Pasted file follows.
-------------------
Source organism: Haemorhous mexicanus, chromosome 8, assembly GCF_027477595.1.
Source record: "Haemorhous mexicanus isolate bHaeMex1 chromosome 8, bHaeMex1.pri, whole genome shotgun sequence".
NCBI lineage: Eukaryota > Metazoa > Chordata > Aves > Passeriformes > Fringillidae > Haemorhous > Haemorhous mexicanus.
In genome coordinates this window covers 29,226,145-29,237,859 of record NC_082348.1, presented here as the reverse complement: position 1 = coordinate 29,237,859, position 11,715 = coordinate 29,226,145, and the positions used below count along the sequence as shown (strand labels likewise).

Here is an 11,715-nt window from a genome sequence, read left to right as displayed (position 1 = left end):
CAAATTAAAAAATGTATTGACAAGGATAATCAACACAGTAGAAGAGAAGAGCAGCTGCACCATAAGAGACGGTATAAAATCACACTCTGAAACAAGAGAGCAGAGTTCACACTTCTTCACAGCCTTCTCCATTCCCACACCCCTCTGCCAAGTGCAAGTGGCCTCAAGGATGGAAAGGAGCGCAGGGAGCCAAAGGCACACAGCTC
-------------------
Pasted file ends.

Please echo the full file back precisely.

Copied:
Source organism: Haemorhous mexicanus, chromosome 8, assembly GCF_027477595.1.
Source record: "Haemorhous mexicanus isolate bHaeMex1 chromosome 8, bHaeMex1.pri, whole genome shotgun sequence".
NCBI lineage: Eukaryota > Metazoa > Chordata > Aves > Passeriformes > Fringillidae > Haemorhous > Haemorhous mexicanus.
In genome coordinates this window covers 29,226,145-29,237,859 of record NC_082348.1, presented here as the reverse complement: position 1 = coordinate 29,237,859, position 11,715 = coordinate 29,226,145, and the positions used below count along the sequence as shown (strand labels likewise).

Here is an 11,715-nt window from a genome sequence, read left to right as displayed (position 1 = left end):
CAAATTAAAAAATGTATTGACAAGGATAATCAACACAGTAGAAGAGAAGAGCAGCTGCACCATAAGAGACGGTATAAAATCACACTCTGAAACAAGAGAGCAGAGTTCACACTTCTTCACAGCCTTCTCCATTCCCACACCCCTCTGCCAAGTGCAAGTGGCCTCAAGGATGGAAAGGAGCGCAGGGAGCCAAAGGCACACAGCTC